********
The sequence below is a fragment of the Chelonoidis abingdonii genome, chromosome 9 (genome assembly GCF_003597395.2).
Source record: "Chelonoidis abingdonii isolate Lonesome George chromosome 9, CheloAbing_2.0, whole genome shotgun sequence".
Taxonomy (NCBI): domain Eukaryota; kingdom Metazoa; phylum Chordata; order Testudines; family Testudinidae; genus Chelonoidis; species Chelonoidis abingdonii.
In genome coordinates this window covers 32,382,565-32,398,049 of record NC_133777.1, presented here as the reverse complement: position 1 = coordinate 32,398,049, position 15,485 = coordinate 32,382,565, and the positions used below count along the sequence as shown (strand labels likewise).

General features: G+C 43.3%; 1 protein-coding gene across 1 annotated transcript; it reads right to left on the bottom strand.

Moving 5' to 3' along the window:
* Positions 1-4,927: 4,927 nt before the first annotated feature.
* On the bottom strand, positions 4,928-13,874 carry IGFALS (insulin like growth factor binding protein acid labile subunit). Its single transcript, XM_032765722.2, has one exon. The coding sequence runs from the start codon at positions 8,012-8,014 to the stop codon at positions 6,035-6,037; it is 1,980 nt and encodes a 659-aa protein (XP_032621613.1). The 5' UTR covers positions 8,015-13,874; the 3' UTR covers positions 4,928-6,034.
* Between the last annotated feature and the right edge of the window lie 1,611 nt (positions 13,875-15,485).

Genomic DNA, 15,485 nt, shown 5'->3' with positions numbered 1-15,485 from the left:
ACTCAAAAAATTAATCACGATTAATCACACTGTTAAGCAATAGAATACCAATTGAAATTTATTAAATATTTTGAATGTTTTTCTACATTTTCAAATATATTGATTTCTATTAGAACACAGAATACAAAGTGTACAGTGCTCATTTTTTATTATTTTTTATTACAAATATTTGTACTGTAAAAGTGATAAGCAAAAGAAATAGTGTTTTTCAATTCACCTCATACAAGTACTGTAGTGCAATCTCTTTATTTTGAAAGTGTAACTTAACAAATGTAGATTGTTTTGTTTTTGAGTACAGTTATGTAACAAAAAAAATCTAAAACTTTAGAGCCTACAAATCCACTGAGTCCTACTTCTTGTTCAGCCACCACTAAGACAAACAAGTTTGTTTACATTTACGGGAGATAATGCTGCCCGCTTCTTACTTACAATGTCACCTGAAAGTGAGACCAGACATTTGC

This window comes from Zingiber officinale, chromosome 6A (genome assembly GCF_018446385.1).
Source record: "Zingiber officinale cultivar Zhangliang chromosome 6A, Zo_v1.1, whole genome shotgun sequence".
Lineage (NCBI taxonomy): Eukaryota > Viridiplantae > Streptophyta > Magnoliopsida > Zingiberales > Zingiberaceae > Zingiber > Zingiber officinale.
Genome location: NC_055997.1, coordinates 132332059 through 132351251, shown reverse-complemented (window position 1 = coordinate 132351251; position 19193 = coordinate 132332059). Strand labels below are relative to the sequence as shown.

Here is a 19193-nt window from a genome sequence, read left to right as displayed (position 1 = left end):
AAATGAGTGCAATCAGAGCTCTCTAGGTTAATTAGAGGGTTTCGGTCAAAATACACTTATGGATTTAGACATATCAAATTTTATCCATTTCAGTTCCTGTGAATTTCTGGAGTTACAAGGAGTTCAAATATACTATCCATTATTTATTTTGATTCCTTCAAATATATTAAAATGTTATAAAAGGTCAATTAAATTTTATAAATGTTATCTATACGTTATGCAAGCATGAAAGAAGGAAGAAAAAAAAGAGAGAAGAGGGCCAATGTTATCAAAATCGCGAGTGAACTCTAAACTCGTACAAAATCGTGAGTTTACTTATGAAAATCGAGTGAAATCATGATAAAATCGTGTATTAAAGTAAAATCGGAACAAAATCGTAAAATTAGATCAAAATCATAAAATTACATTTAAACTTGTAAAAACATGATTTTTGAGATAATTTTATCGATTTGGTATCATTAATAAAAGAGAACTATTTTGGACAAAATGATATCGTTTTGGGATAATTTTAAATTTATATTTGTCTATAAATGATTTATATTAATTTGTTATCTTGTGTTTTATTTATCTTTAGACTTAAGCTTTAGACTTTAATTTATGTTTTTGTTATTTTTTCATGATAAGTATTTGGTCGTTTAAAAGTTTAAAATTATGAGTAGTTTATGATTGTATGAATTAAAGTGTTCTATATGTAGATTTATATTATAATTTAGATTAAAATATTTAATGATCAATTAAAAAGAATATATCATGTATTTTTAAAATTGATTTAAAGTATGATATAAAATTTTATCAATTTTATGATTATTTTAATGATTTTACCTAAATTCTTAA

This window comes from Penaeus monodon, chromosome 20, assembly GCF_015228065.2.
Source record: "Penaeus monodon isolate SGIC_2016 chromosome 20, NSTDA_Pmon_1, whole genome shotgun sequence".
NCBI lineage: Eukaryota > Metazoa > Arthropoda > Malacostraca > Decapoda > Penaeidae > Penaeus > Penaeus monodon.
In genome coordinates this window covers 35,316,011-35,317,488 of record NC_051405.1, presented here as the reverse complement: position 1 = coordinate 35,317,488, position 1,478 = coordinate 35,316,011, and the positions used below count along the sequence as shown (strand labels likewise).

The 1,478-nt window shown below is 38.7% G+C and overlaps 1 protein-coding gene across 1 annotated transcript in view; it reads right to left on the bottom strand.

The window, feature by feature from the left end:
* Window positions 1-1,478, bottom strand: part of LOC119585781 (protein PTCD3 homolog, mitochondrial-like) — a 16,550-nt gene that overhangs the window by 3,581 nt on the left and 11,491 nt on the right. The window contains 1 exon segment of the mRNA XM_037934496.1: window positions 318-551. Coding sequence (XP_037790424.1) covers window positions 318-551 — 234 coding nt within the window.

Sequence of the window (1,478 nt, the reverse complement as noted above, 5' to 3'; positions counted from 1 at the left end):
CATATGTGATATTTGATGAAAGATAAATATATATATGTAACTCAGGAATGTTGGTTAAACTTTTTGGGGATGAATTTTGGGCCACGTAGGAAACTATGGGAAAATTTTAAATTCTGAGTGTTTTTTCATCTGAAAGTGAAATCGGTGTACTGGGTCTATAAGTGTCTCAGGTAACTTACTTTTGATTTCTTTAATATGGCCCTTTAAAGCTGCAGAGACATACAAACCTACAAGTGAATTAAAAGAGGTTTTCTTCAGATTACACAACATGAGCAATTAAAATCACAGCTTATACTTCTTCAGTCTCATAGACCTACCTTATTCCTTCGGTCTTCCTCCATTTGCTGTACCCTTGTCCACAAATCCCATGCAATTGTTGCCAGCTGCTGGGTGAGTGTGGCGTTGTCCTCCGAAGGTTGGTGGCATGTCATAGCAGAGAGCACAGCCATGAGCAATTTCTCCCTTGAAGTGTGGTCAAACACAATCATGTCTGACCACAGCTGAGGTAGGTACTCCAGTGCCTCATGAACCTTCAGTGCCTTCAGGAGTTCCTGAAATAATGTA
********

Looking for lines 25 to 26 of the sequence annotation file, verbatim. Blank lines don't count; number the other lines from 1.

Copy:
Sequence of the window (1,478 nt, the reverse complement as noted above, 5' to 3'; positions counted from 1 at the left end):
CATATGTGATATTTGATGAAAGATAAATATATATATGTAACTCAGGAATGTTGGTTAAACTTTTTGGGGATGAATTTTGGGCCACGTAGGAAACTATGGGAAAATTTTAAATTCTGAGTGTTTTTTCATCTGAAAGTGAAATCGGTGTACTGGGTCTATAAGTGTCTCAGGTAACTTACTTTTGATTTCTTTAATATGGCCCTTTAAAGCTGCAGAGACATACAAACCTACAAGTGAATTAAAAGAGGTTTTCTTCAGATTACACAACATGAGCAATTAAAATCACAGCTTATACTTCTTCAGTCTCATAGACCTACCTTATTCCTTCGGTCTTCCTCCATTTGCTGTACCCTTGTCCACAAATCCCATGCAATTGTTGCCAGCTGCTGGGTGAGTGTGGCGTTGTCCTCCGAAGGTTGGTGGCATGTCATAGCAGAGAGCACAGCCATGAGCAATTTCTCCCTTGAAGTGTGGTCAAACACAATCATGTCTGACCACAGCTGAGGTAGGTACTCCAGTGCCTCATGAACCTTCAGTGCCTTCAGGAGTTCCTGAAATAATGTA